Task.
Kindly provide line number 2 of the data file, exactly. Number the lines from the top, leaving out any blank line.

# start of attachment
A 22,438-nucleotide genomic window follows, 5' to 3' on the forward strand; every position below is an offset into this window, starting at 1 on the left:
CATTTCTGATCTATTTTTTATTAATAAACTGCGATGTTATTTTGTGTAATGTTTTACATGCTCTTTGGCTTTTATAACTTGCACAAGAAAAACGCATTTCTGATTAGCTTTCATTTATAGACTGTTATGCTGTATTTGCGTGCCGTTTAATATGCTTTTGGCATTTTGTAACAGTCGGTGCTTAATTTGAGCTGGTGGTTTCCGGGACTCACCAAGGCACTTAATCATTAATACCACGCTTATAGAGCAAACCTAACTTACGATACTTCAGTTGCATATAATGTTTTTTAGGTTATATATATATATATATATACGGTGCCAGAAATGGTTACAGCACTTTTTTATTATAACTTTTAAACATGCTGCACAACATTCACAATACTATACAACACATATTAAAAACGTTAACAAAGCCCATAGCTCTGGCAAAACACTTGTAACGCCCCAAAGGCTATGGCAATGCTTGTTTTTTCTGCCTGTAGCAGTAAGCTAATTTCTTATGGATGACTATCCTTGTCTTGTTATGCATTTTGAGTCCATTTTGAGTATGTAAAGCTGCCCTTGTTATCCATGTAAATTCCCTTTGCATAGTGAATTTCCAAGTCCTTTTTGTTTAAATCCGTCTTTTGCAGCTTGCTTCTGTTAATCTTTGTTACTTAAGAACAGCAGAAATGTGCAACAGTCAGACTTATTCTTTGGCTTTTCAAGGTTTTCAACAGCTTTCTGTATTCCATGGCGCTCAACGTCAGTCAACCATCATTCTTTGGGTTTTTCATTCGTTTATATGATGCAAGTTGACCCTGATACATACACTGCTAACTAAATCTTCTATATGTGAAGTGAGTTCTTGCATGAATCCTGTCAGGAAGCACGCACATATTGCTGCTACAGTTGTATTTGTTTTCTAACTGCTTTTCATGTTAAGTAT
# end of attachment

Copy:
CATTTCTGATCTATTTTTTATTAATAAACTGCGATGTTATTTTGTGTAATGTTTTACATGCTCTTTGGCTTTTATAACTTGCACAAGAAAAACGCATTTCTGATTAGCTTTCATTTATAGACTGTTATGCTGTATTTGCGTGCCGTTTAATATGCTTTTGGCATTTTGTAACAGTCGGTGCTTAATTTGAGCTGGTGGTTTCCGGGACTCACCAAGGCACTTAATCATTAATACCACGCTTATAGAGCAAACCTAACTTACGATACTTCAGTTGCATATAATGTTTTTTAGGTTATATATATATATATATATACGGTGCCAGAAATGGTTACAGCACTTTTTTATTATAACTTTTAAACATGCTGCACAACATTCACAATACTATACAACACATATTAAAAACGTTAACAAAGCCCATAGCTCTGGCAAAACACTTGTAACGCCCCAAAGGCTATGGCAATGCTTGTTTTTTCTGCCTGTAGCAGTAAGCTAATTTCTTATGGATGACTATCCTTGTCTTGTTATGCATTTTGAGTCCATTTTGAGTATGTAAAGCTGCCCTTGTTATCCATGTAAATTCCCTTTGCATAGTGAATTTCCAAGTCCTTTTTGTTTAAATCCGTCTTTTGCAGCTTGCTTCTGTTAATCTTTGTTACTTAAGAACAGCAGAAATGTGCAACAGTCAGACTTATTCTTTGGCTTTTCAAGGTTTTCAACAGCTTTCTGTATTCCATGGCGCTCAACGTCAGTCAACCATCATTCTTTGGGTTTTTCATTCGTTTATATGATGCAAGTTGACCCTGATACATACACTGCTAACTAAATCTTCTATATGTGAAGTGAGTTCTTGCATGAATCCTGTCAGGAAGCACGCACATATTGCTGCTACAGTTGTATTTGTTTTCTAACTGCTTTTCATGTTAAGTAT